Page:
I See A Darkness

Over the holidays I had the opportunity to briefly act as some kind of malevolent overlord. During my time occupying the demographic of a 8-12 male, I was ridiculed for my ravenous interest in books and unfortunate stutter, because lets be honest here, young children have the monopoly on cruelty. So this new situation would obviously seem like a nice turn of events. Turning the proverbial tables, I could be the bully for once. Except it wasn't uplifting. It was terrible. I had some weak link to power, and it petrified me. I was starring into darkness, and it reminded me how mortal we all are.

I caught a raccoon.

Everyone can see the signs. Torn up grass, disheveled lawn, and a drop in the insect population, these are the bane of every gardener's existence. Oh, the smell is also quite foul. So you set a trap. Yet, the raccoon is crafty, never simply lured by the scent of a turkey leg. Instead, the infamous trickster takes great pleasure in outwitting his human opponents by using his skillful touch to move the food past the lever of doom.

The humans regroup, formulate strategies, and then try again the following night. This time making plans, variations of plans, plans of plans. The morning is met with failure. Again, outwitted by an animal that never completed an SAT, went to college, or landed a stereotypical successful job.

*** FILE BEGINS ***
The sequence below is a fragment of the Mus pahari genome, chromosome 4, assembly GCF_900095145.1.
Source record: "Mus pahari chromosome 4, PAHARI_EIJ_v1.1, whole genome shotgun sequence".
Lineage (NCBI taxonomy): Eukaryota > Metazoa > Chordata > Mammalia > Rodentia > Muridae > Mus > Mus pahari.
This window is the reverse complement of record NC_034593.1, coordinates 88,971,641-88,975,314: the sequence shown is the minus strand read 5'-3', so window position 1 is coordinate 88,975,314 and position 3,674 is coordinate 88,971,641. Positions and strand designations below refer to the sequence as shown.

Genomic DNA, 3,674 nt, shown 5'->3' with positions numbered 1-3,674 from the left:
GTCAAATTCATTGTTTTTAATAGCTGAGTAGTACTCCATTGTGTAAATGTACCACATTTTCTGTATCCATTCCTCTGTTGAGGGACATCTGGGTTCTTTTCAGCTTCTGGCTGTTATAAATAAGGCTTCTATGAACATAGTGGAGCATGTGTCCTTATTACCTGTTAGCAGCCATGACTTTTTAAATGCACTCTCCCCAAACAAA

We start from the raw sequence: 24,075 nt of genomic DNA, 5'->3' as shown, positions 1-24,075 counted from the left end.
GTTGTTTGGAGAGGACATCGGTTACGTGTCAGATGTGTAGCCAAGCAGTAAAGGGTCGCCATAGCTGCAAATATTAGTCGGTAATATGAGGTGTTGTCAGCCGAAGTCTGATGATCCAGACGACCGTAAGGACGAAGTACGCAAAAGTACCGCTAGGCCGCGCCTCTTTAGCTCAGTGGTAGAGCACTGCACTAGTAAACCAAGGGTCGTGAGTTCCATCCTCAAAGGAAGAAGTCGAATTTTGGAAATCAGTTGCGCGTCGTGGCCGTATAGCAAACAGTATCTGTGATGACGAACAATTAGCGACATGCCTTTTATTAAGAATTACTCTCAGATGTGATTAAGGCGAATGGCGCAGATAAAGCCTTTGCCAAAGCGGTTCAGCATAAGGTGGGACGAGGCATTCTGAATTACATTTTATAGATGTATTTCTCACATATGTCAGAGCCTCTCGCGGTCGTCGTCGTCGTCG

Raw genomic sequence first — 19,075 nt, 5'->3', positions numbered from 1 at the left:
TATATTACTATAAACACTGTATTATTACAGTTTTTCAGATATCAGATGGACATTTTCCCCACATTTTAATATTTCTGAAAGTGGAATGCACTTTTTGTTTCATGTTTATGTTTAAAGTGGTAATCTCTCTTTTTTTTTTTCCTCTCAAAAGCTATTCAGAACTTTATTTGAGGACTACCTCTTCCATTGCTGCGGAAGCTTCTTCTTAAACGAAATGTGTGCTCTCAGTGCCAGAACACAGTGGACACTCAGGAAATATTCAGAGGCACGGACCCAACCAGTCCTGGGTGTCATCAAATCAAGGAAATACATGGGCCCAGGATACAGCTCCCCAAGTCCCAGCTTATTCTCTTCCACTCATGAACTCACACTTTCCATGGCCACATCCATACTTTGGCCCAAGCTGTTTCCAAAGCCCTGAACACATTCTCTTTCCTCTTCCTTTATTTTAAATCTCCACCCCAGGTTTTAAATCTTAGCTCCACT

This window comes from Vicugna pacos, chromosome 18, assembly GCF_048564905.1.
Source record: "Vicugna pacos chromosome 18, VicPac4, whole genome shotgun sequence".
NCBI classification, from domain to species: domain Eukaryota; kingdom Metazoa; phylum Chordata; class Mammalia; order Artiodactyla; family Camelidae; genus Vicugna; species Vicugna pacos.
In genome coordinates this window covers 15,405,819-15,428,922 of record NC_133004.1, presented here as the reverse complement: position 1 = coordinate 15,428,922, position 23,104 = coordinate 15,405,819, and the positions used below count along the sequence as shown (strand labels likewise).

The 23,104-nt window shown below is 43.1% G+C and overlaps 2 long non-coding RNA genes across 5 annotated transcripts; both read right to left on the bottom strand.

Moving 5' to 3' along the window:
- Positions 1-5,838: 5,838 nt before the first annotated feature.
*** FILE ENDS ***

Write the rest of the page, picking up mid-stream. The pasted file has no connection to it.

On the third day, someone had the ingenious idea of of making a trail of food leading into the trap. It proved successful. We caught the bastard. He was ours.

The foul beast could chew the bars all night for all I cared. We had caught him. We were superor.

The morning came.

Strolling into the backyard, we were confident, basking in out apparent success, our hubris knew no bounds. Then the little guy looked at us. His eyes, consumed in feelings of despair and fear. Scared to die. In that instant I personified the critter. His name was Billy, his best friend was named Steve, and by being captured he would miss Christmas Day, and by product of association the exchange of gifts with the animal league of secret Santa. The conversations began of how we were going to transport the little guy.

We tried trash bags, dollies, and bicycles, all ineffective. Finally we put a bag over the cage, loaded it into our car, and drove. Twisting and turning as we head up to the coast of California to what the Internet claimed to be a natural habitat. The cage stunk of food, dead fish, and other odors associated with a wild animal. I didn't mind. We were saving this animal from the fears it had already assumed. Sitting in the back of our car, Billy feared death just as much as he feared life.